Moving onto the actual plastic bits, the first thing to strike you is the quality of the parts. I've never built a Zvezda kit, or ever seen one, but if this is par for the course, then I will have to buy some more from them. The plastic is very high quality, I would place it between modern MPM and Eduard in terms of quality. There is a very, very light texture on the parts that I would relate to the most recent Revell Germany kits, but if it bothers you, I'm sure you can Micro-Mesh the parts to the glossy finish you desire. The scribing is some of the best I've ever seen in 1/72 scale, very crisp and clean, while staying in scale. I think that the panel lines should take the decals and wash very well in the actual build. The fabric detail is also top-notch, at least to my eyes. There are some who will say that it's too much, but a little light sanding will knock it back, and then paint will tone it down even more. There was a short shot on the lower left wing aileron on my example, but it seems to be just on the one kit, since no one else has reported a problem with that part.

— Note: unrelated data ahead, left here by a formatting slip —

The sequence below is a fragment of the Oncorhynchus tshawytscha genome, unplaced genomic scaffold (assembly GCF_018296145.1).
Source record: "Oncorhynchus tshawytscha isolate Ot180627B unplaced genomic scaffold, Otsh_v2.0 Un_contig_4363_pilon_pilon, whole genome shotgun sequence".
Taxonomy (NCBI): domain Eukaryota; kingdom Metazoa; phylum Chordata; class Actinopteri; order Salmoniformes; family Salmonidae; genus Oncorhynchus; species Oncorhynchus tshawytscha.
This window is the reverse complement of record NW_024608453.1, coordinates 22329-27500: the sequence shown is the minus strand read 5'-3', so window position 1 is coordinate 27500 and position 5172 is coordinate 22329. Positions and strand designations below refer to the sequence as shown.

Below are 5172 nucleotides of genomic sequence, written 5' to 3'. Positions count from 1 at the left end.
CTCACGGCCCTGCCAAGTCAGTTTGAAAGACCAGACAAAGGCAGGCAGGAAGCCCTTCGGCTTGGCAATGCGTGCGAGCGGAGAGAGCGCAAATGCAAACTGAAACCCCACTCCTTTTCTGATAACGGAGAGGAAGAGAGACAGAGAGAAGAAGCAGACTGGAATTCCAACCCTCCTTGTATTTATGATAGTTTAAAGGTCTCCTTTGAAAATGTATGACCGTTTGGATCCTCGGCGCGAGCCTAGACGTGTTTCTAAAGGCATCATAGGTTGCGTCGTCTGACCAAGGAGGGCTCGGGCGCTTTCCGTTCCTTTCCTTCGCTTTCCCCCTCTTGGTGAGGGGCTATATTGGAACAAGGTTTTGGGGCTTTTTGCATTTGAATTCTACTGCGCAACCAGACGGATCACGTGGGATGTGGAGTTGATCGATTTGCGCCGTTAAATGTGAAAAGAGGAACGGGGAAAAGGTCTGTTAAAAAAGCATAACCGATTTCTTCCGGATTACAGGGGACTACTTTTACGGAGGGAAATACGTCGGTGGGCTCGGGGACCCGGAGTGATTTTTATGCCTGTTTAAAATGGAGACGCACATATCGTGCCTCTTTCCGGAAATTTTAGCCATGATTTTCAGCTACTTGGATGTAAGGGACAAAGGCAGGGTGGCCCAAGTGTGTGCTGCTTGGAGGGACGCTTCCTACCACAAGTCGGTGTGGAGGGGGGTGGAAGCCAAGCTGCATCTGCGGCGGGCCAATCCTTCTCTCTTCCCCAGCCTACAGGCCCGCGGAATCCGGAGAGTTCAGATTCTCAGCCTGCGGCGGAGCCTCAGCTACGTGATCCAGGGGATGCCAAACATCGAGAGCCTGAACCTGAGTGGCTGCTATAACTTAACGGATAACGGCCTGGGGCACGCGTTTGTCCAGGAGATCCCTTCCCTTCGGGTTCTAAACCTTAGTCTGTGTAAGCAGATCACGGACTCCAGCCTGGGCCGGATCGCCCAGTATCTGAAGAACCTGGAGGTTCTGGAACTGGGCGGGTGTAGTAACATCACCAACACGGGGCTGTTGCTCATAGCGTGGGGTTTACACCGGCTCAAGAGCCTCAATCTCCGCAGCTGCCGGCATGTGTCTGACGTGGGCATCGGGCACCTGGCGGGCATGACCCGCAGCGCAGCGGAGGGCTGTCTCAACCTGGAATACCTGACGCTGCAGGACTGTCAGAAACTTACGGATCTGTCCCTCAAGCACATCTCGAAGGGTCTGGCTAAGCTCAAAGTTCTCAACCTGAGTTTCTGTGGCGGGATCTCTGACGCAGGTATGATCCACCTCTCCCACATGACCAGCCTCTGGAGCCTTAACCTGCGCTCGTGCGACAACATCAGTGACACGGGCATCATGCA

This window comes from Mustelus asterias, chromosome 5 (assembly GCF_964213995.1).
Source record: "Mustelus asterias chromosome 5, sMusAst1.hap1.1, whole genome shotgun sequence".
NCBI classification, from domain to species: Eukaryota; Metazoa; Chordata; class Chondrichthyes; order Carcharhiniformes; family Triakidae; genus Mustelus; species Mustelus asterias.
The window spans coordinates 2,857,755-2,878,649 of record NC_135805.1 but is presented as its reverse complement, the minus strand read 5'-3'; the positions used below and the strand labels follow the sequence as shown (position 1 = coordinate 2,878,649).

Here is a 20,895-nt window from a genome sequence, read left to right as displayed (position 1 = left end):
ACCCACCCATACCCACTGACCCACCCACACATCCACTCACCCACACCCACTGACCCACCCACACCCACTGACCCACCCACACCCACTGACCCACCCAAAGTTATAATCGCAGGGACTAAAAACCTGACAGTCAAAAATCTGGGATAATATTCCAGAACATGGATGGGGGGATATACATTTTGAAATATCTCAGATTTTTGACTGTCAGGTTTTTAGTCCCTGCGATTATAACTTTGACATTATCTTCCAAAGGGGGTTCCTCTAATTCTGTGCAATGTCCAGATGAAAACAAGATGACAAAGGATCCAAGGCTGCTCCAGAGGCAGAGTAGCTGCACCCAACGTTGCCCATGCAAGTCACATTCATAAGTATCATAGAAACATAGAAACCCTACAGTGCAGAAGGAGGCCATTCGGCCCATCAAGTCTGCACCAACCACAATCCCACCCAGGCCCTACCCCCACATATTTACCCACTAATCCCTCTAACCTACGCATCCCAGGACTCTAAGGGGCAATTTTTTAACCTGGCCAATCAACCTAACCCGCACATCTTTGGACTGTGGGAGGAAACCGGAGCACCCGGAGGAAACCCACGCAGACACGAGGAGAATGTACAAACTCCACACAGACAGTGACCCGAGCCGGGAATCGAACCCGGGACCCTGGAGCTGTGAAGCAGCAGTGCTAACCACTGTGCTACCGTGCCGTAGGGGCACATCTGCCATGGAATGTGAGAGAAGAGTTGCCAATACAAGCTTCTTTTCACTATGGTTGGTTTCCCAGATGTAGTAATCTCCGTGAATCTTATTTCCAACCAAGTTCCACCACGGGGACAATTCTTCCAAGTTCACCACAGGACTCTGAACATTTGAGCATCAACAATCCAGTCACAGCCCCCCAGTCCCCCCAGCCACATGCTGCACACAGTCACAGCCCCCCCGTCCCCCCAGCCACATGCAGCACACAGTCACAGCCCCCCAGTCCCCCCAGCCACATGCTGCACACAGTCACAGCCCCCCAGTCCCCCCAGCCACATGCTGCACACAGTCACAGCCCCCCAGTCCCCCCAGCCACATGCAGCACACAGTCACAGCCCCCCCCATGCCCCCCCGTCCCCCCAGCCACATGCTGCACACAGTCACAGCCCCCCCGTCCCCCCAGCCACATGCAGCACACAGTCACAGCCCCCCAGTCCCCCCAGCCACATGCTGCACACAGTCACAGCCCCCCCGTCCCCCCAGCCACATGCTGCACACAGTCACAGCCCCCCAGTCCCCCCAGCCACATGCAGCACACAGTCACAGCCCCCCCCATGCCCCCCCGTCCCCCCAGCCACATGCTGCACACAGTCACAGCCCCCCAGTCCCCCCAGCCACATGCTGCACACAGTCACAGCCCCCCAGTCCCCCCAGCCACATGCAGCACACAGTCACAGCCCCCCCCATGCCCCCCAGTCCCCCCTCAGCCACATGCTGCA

On a big bomber kit, the interior is always the most important part, and this kit does not disappoint at all. Each station has its own detail, with the exception of the engineer's station, but it's hidden inside of the fuselage, between the two wing spar/bulkheads, so completely invisible. Each station features a well done floor, seat, figure, linkages, and other fittings. There are figures included for each position, and they all have separate arms and heads so they can be placed however you would like. The only downside is that the panels are all represented with decals, and no raised detail is provided. I personally like to paint my own panels, but the decals should work out fine under the canopies. The bottom of the cockpit floor also forms the basis for the bomb bay, which is just as nicely detailed as the interior. As I have no references on the Pe-8, nor know of any, I think it's accurate, but I can not know for sure. It also gives you a place to mount the huge 4,000 kg bomb, of which only one could be fitted. An option for open or closed bomb bay doors are offered on the sprue, so no cutting is required.